What makes a city cool?  A combination of “diversity”, tolerance, outdoor activities, arts, nightlife, and walkability sets the stage for most creative cities or towns.  Richard Florida’s book made a huge splash amongst policymakers and the media.  He turned his book into a consulting company and then abandoned Pittsburgh for the University of Toronto.       

 Ten years later after Richard Florida’s book came out, what has the Creative Class done for America’s cities?  Our first warning in 2005 was when Joel Kotkin first pointed out that San Francisco (#1 in cool) had become an ephemeral city with no middle class, children, or jobs that transformed itself into an entertainment and eating center.  The City of St. Francis has become an adult Disneyland that drives the rent up and pushes minorities and the middle class out.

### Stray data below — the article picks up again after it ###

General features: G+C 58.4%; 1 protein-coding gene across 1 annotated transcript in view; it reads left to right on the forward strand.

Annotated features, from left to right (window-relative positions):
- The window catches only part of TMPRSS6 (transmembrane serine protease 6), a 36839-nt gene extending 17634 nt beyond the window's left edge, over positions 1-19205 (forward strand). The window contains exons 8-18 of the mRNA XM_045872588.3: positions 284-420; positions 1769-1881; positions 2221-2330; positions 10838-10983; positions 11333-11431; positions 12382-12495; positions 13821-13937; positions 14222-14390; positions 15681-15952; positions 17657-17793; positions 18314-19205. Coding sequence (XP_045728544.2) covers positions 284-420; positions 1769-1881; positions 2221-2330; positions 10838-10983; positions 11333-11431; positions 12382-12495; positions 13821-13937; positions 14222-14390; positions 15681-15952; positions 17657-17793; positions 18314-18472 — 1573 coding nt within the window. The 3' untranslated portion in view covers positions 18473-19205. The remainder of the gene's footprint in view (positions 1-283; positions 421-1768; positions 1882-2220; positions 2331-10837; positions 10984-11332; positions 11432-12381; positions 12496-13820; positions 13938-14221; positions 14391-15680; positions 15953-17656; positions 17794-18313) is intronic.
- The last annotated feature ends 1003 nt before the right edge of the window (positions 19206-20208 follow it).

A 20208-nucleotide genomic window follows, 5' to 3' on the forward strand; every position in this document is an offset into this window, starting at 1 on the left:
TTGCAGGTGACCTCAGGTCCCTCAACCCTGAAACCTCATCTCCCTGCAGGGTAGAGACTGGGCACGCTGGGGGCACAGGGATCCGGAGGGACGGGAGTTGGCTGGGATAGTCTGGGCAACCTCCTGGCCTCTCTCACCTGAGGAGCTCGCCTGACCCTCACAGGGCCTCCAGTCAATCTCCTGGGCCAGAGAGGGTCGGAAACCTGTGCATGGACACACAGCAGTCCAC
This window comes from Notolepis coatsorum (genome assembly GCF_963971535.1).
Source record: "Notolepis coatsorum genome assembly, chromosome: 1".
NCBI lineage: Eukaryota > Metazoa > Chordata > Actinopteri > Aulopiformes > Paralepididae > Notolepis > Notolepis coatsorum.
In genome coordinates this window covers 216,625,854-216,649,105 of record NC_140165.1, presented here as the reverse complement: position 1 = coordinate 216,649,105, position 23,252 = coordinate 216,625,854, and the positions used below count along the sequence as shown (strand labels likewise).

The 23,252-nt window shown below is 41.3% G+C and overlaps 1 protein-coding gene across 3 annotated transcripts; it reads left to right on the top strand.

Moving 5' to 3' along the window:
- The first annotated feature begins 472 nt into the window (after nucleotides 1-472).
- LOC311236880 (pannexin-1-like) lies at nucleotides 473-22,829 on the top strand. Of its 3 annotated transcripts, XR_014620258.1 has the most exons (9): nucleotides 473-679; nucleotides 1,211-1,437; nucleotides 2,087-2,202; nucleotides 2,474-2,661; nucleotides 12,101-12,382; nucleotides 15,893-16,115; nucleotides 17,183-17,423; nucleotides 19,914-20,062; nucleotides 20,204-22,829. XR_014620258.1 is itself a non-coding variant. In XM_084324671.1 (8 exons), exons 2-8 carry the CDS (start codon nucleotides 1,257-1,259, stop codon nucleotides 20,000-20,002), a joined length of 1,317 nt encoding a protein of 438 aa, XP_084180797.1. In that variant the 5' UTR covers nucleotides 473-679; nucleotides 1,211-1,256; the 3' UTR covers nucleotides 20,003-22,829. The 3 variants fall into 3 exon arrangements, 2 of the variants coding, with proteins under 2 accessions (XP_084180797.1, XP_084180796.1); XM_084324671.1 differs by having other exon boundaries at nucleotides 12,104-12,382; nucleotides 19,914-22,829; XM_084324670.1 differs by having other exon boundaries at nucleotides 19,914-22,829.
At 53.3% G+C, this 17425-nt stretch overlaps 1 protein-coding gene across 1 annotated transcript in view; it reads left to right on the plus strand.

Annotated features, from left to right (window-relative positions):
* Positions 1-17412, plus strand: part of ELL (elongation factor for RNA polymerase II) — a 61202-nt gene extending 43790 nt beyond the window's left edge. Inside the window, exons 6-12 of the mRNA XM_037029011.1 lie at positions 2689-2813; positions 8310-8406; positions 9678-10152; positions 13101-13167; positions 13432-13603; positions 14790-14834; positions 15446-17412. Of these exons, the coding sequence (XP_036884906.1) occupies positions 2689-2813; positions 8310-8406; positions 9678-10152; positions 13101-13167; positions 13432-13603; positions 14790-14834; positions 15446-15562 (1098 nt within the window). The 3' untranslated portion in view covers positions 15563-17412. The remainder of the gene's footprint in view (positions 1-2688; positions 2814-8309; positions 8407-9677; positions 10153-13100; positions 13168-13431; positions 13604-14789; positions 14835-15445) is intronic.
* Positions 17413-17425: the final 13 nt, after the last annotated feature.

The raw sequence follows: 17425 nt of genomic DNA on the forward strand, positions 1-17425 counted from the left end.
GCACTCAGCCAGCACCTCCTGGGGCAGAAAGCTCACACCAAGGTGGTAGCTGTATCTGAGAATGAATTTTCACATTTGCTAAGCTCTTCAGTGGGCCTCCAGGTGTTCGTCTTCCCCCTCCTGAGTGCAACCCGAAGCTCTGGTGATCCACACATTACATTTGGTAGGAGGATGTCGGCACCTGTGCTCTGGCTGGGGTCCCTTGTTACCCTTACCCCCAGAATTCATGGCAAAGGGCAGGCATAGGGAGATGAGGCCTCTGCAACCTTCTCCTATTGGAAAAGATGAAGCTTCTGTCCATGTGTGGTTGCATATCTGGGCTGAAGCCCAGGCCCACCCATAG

Now Florida admits that the benefits of focusing on the Creative Class actually benefit that class and not anyone else in the city.  It gentrifies cities and makes them monochromatic and increases the gap between the rich and power when the middle class moves out.  Austin is the only city in Texas that became less diverse and more white.  East Austin (historically a Mexican-American neighborhood) is one of the most rapidly gentrifying neighborhoods in the United States. 

And not every city can be cool like Austin, Boston, Boulder, or San Francisco.  There are not enough yuppies and hipsters in the world to save every city in the nation.  But it does help real estate companies pocket big tax subsidies for projects in these neighborhoods and help Richard Florida collect $35,000 per speech from Rust Belt towns.